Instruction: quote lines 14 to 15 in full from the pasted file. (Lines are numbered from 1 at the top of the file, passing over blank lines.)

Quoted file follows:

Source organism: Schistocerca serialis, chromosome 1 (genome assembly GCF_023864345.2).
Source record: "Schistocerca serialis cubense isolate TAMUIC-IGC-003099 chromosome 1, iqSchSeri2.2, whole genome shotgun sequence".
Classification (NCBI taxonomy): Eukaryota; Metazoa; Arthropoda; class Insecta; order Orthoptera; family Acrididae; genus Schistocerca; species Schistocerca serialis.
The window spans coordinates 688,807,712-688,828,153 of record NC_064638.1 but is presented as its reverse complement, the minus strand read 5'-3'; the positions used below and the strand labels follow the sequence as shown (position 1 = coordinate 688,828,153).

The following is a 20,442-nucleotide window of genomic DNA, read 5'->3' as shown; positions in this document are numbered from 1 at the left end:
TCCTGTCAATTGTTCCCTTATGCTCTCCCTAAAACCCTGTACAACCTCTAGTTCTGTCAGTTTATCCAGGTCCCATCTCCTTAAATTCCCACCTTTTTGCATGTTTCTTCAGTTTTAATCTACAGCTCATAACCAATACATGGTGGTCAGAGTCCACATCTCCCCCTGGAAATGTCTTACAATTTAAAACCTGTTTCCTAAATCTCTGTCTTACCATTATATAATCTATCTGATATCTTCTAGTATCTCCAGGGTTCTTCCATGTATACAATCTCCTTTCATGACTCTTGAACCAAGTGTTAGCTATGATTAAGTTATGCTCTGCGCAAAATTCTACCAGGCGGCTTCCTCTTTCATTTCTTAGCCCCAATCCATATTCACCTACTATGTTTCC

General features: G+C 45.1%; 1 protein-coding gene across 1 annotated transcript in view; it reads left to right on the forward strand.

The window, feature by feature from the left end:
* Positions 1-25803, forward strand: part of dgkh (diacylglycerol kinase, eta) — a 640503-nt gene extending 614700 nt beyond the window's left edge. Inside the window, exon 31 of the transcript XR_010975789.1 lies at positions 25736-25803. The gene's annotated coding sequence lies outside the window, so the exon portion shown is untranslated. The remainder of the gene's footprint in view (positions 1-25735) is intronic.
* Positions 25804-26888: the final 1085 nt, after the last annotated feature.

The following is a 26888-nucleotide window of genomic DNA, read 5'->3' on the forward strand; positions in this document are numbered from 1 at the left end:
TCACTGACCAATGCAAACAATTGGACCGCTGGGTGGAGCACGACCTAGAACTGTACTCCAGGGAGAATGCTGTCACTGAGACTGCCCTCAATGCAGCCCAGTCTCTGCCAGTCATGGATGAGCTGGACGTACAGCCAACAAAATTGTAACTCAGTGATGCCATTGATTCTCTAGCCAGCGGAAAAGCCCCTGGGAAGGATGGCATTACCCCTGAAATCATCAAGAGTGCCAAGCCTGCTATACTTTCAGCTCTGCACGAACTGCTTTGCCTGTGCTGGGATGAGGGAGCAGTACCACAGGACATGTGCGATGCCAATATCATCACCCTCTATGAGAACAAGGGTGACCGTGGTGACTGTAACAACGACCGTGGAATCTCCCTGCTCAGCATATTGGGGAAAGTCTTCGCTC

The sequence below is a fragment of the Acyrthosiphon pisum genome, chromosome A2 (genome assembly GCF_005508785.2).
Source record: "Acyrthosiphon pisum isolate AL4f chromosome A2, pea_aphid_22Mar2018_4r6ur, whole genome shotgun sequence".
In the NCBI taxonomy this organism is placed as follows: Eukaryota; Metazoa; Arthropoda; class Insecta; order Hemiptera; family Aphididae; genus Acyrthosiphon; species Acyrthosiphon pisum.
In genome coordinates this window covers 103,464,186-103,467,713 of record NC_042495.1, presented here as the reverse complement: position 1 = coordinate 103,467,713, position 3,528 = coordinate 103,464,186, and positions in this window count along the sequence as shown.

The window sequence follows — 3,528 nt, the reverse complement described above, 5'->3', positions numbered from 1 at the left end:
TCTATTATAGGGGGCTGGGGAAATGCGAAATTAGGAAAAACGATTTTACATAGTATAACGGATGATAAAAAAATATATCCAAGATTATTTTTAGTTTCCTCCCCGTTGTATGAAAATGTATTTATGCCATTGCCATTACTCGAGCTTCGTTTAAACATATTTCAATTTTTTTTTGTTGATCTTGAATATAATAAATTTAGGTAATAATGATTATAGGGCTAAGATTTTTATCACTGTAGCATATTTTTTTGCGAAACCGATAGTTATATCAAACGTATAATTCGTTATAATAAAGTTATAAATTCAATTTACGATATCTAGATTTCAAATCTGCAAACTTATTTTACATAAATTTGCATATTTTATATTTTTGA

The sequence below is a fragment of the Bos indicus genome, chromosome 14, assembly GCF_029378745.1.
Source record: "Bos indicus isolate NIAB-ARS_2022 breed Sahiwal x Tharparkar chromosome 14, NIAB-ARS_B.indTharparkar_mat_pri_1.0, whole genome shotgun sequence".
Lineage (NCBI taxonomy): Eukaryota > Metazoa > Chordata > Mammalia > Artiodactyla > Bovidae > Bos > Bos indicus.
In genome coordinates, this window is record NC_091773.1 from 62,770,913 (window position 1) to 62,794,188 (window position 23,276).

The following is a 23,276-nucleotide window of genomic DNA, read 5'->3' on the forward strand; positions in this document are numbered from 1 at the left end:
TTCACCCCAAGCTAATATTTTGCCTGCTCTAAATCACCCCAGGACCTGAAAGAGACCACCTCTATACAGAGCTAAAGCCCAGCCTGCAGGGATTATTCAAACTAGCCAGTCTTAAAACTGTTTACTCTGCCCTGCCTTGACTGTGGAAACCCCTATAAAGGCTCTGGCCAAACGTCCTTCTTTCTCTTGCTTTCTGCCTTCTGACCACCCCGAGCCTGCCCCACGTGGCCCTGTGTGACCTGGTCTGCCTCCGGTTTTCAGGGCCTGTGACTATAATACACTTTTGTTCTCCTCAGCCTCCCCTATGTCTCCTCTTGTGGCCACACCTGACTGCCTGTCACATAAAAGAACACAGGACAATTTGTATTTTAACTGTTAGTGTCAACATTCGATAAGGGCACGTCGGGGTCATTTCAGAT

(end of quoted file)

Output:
Source record: "Acyrthosiphon pisum isolate AL4f chromosome A2, pea_aphid_22Mar2018_4r6ur, whole genome shotgun sequence".
In the NCBI taxonomy this organism is placed as follows: Eukaryota; Metazoa; Arthropoda; class Insecta; order Hemiptera; family Aphididae; genus Acyrthosiphon; species Acyrthosiphon pisum.